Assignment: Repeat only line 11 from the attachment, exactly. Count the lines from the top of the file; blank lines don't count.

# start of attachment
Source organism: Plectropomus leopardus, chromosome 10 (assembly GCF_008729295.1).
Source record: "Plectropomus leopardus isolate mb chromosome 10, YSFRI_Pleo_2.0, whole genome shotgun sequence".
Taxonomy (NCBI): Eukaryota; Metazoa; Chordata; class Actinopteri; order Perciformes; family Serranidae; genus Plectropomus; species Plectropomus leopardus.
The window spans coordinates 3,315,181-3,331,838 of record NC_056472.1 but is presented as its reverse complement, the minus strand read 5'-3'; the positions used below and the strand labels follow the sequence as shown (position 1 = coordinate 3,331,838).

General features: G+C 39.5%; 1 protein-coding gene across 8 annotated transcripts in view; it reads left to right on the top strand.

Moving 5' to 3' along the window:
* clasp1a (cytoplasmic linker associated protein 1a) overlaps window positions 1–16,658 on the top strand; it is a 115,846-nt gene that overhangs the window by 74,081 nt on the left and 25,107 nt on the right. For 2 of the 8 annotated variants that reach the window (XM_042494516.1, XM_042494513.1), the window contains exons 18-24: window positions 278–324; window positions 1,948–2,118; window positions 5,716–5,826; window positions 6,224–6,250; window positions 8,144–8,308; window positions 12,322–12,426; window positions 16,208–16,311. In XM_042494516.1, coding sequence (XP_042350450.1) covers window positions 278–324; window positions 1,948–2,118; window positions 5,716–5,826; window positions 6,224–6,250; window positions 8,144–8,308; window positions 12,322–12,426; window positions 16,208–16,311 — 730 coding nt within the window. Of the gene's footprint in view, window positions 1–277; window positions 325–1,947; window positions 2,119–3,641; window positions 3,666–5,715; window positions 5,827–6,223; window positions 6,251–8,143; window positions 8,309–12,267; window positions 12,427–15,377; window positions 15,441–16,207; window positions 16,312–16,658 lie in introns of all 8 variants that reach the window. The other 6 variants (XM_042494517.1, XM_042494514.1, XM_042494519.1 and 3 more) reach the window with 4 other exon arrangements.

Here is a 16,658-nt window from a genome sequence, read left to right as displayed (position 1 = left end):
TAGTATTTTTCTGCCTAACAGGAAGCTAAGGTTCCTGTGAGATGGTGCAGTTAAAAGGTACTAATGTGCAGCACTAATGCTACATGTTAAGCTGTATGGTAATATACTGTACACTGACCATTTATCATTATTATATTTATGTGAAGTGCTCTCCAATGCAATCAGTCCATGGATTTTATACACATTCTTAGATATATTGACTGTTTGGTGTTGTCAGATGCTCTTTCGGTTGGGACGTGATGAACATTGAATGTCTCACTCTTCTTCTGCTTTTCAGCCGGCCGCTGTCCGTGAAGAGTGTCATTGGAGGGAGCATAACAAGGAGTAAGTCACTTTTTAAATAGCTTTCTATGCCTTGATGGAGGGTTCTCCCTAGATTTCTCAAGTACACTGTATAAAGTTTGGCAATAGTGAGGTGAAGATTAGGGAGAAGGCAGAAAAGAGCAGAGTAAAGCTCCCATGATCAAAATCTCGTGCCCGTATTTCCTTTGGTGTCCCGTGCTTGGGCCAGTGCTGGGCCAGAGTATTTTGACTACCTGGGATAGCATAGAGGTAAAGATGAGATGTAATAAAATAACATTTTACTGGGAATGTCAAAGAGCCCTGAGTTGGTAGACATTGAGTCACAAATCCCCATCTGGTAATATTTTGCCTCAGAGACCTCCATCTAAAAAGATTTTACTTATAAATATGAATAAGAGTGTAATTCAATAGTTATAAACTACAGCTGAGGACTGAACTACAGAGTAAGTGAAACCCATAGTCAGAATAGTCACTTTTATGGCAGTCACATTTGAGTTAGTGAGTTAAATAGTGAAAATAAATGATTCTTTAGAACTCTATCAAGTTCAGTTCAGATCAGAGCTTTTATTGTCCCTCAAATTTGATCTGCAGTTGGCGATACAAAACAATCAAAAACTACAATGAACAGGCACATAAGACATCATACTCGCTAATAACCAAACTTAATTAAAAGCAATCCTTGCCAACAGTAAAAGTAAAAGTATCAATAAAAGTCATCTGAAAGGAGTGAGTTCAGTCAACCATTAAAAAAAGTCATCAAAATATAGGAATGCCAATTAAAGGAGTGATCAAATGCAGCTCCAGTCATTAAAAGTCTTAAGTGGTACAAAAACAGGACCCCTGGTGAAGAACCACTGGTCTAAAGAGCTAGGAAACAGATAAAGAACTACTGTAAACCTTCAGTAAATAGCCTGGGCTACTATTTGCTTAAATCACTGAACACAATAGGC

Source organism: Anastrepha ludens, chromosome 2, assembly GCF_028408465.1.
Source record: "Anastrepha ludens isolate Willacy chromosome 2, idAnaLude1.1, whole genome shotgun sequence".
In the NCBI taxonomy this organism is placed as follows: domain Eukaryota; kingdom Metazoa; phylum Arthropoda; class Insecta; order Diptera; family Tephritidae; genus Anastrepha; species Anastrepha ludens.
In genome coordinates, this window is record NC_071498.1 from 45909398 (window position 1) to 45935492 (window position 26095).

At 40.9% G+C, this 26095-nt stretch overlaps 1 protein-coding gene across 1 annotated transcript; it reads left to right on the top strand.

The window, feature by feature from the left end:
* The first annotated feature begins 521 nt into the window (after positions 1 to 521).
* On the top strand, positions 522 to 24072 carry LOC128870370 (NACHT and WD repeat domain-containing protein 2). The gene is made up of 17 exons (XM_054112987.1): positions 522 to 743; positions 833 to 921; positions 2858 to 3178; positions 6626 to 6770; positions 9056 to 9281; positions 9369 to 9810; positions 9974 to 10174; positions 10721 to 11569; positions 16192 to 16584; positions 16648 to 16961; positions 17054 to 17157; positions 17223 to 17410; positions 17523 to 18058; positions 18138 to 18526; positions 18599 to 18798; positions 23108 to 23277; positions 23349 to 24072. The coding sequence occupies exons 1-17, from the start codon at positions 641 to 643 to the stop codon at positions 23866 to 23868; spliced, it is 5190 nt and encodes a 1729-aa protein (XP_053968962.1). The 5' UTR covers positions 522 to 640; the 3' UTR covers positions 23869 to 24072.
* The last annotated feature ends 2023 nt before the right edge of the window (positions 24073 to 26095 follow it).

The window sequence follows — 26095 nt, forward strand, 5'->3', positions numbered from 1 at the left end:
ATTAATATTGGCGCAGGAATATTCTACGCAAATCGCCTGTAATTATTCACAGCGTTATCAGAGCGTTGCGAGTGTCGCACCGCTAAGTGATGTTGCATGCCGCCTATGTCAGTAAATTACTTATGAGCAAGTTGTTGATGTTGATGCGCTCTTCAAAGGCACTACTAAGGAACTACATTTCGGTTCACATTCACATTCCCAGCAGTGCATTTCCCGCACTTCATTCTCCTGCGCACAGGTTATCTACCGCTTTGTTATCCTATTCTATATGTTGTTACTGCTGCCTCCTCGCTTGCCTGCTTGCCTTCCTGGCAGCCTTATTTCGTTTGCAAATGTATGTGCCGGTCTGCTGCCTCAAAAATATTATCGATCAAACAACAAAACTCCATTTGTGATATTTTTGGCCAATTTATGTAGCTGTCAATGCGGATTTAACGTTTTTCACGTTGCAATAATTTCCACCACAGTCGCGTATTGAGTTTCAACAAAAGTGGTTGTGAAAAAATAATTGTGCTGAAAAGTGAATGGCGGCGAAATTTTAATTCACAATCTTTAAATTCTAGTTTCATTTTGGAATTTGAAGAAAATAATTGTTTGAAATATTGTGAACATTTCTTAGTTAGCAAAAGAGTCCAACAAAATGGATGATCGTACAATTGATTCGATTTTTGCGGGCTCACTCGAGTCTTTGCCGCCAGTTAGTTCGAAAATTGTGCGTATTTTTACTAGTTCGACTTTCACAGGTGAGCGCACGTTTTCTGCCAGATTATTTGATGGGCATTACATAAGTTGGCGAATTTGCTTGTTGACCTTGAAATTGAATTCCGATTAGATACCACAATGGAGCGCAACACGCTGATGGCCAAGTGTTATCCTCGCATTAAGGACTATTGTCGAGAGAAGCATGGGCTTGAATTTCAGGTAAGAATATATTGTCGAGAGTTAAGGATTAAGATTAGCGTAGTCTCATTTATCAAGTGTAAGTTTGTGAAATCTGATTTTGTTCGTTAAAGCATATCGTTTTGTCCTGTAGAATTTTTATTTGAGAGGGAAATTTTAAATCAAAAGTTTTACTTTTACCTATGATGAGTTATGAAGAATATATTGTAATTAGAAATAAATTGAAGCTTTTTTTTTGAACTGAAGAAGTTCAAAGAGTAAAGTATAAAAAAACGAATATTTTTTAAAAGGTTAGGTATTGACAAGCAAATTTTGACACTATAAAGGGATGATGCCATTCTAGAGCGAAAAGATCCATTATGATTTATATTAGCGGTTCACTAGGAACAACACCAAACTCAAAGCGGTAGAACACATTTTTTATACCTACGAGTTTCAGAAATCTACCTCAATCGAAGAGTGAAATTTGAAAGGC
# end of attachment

Source record: "Anastrepha ludens isolate Willacy chromosome 2, idAnaLude1.1, whole genome shotgun sequence".